November 20, 2008
Adult Stem Cells Score Again
A trachea engineered from bone marrow stem-cells makes ethical research more appealing.
Claudia Castillo, whose lungs had been ravaged by tuberculosis, has a new trachea. She made it herself . . . sort of.
Doctors in Spain took stem-cells from Claudia Castillo's bone marrow and had them form a section of trachea based on the trachea of an organ donor. The scientists transplanted the 2.75-inch piece and published the results in The Lancet:
The graft immediately provided the recipient with a functional airway, improved her quality of life, and had a normal appearance and mechanical properties at 4 months. The patient had no anti-donor antibodies and was not on immunosuppressive drugs.
The results show that we can produce a cellular, tissue-engineered airway with mechanical properties that allow normal functioning, and which is free from the risks of rejection.
Castillo is the first person to have an engineered trachea transplant, The Guardian says. She has had her new windpipe for several months without immunosuppressants - a breakthrough in surgery.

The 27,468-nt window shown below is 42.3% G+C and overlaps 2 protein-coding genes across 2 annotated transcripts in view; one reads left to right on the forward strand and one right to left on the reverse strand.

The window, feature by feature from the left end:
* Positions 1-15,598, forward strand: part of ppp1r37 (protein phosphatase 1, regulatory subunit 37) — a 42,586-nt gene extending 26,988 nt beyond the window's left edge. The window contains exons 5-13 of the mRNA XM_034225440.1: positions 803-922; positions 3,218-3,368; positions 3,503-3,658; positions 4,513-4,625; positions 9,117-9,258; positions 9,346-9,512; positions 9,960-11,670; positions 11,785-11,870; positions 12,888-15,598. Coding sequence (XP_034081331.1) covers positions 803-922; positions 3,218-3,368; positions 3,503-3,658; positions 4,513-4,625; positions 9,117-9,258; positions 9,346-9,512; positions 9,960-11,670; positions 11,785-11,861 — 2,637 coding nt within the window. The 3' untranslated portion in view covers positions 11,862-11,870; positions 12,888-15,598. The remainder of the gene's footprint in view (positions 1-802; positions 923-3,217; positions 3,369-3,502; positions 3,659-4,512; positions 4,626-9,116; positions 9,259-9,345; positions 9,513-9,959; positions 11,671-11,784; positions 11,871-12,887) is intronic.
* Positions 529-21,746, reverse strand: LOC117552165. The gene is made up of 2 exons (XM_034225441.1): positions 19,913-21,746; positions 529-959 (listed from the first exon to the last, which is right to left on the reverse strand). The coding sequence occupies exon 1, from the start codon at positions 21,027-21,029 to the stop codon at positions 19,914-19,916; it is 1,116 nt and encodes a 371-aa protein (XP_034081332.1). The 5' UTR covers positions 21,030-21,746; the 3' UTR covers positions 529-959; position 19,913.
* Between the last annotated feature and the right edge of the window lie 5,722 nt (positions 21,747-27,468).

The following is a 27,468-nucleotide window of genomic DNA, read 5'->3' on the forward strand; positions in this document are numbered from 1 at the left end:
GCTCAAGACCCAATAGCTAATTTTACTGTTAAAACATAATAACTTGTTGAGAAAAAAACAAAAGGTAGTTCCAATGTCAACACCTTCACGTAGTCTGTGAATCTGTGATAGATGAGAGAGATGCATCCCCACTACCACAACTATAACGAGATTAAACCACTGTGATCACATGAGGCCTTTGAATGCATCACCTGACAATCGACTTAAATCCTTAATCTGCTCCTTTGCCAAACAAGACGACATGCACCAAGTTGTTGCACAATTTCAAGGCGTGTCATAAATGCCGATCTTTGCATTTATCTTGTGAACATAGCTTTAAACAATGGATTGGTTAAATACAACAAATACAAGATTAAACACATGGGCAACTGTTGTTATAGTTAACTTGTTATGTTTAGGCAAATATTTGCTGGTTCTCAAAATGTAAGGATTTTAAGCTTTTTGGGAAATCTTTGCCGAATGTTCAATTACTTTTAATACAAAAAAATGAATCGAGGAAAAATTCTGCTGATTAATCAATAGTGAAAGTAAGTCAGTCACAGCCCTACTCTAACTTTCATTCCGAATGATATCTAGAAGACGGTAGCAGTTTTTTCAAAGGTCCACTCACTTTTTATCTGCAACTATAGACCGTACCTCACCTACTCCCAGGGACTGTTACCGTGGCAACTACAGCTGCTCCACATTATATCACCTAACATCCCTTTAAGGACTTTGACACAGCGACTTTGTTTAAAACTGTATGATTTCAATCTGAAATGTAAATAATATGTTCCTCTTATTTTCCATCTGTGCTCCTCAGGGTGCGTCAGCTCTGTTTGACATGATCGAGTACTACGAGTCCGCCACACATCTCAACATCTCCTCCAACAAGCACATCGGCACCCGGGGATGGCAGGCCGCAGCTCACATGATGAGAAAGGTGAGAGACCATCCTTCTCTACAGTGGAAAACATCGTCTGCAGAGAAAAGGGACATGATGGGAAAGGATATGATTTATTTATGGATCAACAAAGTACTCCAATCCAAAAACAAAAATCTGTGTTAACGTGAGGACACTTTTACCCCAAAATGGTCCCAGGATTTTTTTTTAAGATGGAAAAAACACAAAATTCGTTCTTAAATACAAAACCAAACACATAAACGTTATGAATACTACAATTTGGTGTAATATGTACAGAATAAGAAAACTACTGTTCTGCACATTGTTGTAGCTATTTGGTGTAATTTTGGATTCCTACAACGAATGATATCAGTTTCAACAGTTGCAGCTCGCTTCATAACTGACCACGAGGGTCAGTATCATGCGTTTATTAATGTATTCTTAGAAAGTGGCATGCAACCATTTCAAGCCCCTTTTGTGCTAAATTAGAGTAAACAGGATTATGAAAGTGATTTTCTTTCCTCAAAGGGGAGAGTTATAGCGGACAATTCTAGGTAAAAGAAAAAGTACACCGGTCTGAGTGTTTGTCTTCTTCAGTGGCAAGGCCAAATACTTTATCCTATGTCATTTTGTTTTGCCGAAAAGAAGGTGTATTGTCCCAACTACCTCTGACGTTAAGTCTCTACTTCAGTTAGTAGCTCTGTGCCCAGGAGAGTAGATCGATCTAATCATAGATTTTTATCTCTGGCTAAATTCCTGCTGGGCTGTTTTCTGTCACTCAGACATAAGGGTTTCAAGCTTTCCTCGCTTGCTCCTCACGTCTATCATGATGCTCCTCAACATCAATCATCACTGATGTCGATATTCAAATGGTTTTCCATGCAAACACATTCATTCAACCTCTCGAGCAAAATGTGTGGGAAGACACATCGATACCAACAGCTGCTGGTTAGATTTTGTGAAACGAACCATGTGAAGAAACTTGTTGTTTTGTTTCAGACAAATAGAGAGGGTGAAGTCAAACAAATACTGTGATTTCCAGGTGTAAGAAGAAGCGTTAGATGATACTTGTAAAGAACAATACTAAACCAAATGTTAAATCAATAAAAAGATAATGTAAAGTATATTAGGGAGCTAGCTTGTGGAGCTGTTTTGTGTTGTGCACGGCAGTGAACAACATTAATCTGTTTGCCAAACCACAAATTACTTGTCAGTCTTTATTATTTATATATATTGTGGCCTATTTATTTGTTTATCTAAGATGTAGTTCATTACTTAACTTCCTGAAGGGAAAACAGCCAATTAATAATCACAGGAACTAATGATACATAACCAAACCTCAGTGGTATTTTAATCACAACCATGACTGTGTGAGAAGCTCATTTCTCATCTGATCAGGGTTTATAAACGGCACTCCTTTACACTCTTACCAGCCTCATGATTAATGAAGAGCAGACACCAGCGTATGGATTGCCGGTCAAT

Besides giving hope to those who need transplants, Castillo's case is also important to the debate over whether to allow stem-cell research which destroys embryos.
"Engineering new tissues and organs from stem cells has long been a goal of researchers, because it would help overcome a chronic shortage of donor organs." NPR says. "But controversies over the source of stem cells have slowed research in the United States."
However the transplant, rather than highlighting limitations, is another victory for ethical (and legal) stem-cell research. In its Q&A on stem-cells, CNN says "In the past, because adult stem cells were considered stuck in their ways, the focus had been on embryonic cells but now scientists and doctors will be wanting to see if adult cells can be used to treat a wider range of conditions."